Facts a Prospective Patient Needs to Know About Hip Arthroscopy

Sep 21, 2017 | Articles

Facts a Prospective Patient Needs to Know About Hip Arthroscopy

Perhaps the first thing for a prospective patient to bear in mind when he or she is faced with the possibility of undergoing hip arthroscopy is that this is essentially an exploratory procedure. It is undertaken to determine the underlying cause of persistent pain and discomfort that may also be affecting the movement of this much-used and sometimes abused joint. It is the diagnostic procedure of choice in cases where the results of an X-ray of the region reveal nothing of any significance or may appear equivocal.

The concept of viewing the internal structure of a joint directly, rather than being restricted to interpreting a far-less distinct black and white X-ray image is not new. A professor from Tokyo named Kenji Takagi is said to have first used a cystoscope in 1918 to examine knees affected by TB. Quickly adapted for examination of the shoulder joint, hip arthroscopy emerged only some time later, and as stated, was primarily used as a diagnostic tool. Today, however, a number of treatment procedures on these and other joints are now undertaken using this procedure.

Whether used for diagnostic or therapeutic purposes, the most obvious advantage of this type of procedure, from the patient’s point of view, is that only a tiny incision of just a few millimetres is required. This means that his or her recovery time will be greatly reduced as compared with the earlier use of open surgery, and any scar will be negligible.

A hip arthroscopy is normally carried out under a general anaesthetic, but effective anaesthesia may also be achieved by means of a local or a spinal injection, where this is indicated or preferred. During the procedure, the patient can expect to experience no more than an occasional, vague sensation of tugging.

Following the initial keyhole incision, an endoscope is carefully inserted. At its tip, a light serves to illuminate the interior of the joint, while a miniature camera transmits a video image of the scene, by means of a fibre-optic cable, to the surgeon conducting the hip arthroscopy, who will view it on a screen. The real-time image allows the surgeon to guide the scope and to locate any obvious problems.

Perhaps even more importantly, hip arthroscopy can also provide the surgeon with a route by which to correct some of the more common joint problems that may be exposed during the exploratory stage of this procedure. The list of possible interventions that may now be conducted arthroscopically in and outside this major joint has grown steadily, and is now quite extensive. Among the simplest of these are the removal of lose material, such as bone and cartilage fragments, and “washouts” to clear the joint of infection.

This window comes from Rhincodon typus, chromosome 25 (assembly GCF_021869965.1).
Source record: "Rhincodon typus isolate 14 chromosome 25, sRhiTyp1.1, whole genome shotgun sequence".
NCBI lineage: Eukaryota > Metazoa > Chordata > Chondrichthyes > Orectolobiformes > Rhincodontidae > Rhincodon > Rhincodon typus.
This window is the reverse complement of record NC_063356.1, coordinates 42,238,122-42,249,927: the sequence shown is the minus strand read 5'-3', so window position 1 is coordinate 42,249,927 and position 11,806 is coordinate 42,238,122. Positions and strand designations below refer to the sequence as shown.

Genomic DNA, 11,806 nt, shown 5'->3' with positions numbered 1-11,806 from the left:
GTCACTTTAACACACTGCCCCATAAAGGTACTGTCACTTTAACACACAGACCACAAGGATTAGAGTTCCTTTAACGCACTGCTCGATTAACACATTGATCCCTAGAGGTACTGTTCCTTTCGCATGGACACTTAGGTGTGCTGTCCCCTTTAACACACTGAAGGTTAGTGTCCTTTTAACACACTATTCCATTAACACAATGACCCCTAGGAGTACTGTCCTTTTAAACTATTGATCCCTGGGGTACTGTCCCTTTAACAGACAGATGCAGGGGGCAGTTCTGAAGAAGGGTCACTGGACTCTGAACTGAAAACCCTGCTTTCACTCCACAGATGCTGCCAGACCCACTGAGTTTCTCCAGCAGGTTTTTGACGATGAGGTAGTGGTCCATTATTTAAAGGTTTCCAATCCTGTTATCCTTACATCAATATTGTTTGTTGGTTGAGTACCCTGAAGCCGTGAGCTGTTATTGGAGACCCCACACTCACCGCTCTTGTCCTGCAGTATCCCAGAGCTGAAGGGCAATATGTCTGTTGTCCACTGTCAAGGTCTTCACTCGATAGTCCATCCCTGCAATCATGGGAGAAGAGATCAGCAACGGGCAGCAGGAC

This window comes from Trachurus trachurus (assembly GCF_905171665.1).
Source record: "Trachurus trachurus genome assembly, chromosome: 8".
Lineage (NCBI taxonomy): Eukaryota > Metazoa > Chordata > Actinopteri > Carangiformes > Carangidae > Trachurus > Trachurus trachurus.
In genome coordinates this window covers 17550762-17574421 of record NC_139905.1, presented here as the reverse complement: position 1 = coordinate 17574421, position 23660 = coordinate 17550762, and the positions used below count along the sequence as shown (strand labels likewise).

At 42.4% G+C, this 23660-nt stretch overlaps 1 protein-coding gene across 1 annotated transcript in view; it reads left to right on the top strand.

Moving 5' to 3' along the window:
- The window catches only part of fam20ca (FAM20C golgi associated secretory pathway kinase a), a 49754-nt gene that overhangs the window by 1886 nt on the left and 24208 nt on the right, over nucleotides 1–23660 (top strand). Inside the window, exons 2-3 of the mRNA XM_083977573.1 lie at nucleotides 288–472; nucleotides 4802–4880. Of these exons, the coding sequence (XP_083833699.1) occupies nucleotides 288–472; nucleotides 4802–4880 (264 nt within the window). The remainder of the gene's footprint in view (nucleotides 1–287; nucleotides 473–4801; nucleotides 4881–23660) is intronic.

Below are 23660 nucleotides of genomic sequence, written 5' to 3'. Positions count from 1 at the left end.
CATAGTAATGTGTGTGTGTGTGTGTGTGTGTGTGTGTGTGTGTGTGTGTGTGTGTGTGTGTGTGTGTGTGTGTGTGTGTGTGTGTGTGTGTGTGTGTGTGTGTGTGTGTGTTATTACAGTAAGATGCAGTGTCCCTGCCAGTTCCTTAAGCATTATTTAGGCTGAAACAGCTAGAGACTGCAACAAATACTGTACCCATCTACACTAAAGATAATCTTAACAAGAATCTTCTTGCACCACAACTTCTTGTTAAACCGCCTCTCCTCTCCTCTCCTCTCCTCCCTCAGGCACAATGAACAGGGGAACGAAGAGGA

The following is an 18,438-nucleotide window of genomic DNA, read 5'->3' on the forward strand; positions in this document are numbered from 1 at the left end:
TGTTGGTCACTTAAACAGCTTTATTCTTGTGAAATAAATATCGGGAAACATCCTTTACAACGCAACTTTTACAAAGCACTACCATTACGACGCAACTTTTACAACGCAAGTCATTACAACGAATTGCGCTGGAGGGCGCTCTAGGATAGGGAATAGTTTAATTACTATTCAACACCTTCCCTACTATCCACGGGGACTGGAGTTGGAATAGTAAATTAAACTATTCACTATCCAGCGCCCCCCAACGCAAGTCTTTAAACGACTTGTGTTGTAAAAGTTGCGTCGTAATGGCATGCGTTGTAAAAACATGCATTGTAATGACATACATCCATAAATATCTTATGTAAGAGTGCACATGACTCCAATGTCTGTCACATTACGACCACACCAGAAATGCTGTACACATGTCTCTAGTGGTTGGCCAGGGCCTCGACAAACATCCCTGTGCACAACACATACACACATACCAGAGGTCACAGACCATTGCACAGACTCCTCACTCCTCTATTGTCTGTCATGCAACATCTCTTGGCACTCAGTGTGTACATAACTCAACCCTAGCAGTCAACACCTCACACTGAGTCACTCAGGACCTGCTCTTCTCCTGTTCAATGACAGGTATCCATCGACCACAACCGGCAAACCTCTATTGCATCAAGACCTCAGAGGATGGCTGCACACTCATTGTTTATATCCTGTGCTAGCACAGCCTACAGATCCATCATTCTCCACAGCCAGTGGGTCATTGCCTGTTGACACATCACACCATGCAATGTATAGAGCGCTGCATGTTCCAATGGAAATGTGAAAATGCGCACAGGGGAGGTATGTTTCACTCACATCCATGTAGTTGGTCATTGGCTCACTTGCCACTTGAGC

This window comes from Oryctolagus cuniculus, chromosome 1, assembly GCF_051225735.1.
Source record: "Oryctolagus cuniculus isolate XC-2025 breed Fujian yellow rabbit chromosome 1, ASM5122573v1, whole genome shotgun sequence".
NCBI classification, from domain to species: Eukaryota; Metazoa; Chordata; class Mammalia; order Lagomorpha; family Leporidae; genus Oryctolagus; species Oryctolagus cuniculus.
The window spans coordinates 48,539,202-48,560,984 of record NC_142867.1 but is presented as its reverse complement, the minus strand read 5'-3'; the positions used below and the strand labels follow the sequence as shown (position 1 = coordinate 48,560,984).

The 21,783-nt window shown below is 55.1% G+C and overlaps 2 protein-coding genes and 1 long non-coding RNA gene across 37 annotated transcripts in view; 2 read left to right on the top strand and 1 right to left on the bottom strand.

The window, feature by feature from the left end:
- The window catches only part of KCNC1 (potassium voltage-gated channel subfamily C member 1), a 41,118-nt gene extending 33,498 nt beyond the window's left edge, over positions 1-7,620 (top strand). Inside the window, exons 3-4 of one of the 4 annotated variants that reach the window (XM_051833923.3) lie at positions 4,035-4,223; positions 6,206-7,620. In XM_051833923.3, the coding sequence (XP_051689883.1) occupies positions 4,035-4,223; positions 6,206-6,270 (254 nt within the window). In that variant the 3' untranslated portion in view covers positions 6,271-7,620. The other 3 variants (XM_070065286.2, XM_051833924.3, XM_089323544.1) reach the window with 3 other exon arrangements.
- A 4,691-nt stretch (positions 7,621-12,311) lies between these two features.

One of the more complex procedures that are commonly undertaken by means of a hip arthroscopy is the repair of a torn labrum – the ring of fibrocartilage that lines the rim of the socket component of the joint known as the acetabulum. Other procedures carried out in this fashion include relief of sciatic nerve compression, repairs to injuries of the ligamentum teres femoris, and surgical treatment of psoas tendinopathy when it fails to respond adequately to rest, physiotherapy, massage, and non-steroidal anti-inflammatories, to name just a few.

Unlike many surgical procedures, hip arthroscopy has been shown to carry little or no risk of complications. As a result, anyone who may be referred for this type of procedure need have no worries regarding its safety or its equally high success rate. In practice, counting just knee ops alone, surgeons are now performing more than a million orthopaedic treatments by means of this minimally-invasive type of keyhole surgery every year, and in countries all over the world.

Although falling well short of the seven figure total, according to a report by the South African National Joint Registry, in 2015, the eleven hospitals participating in their survey performed just over 1 810 primary hip arthroscopies. The need for such procedures is increasing, so it is comforting to know that, simultaneously, so too is the reputation of one South African centre dedicated to this type of keyhole surgery and other state-of-the-art procedures in the field of orthopaedics.

Join the many patients, both local and international, who owe their thanks to the Pretoria Hip, Knee and Shoulder Surgeons for their return to full mobility and freedom from joint pain following hip arthroplasty at the hands of Dr Jan De Vos and his team.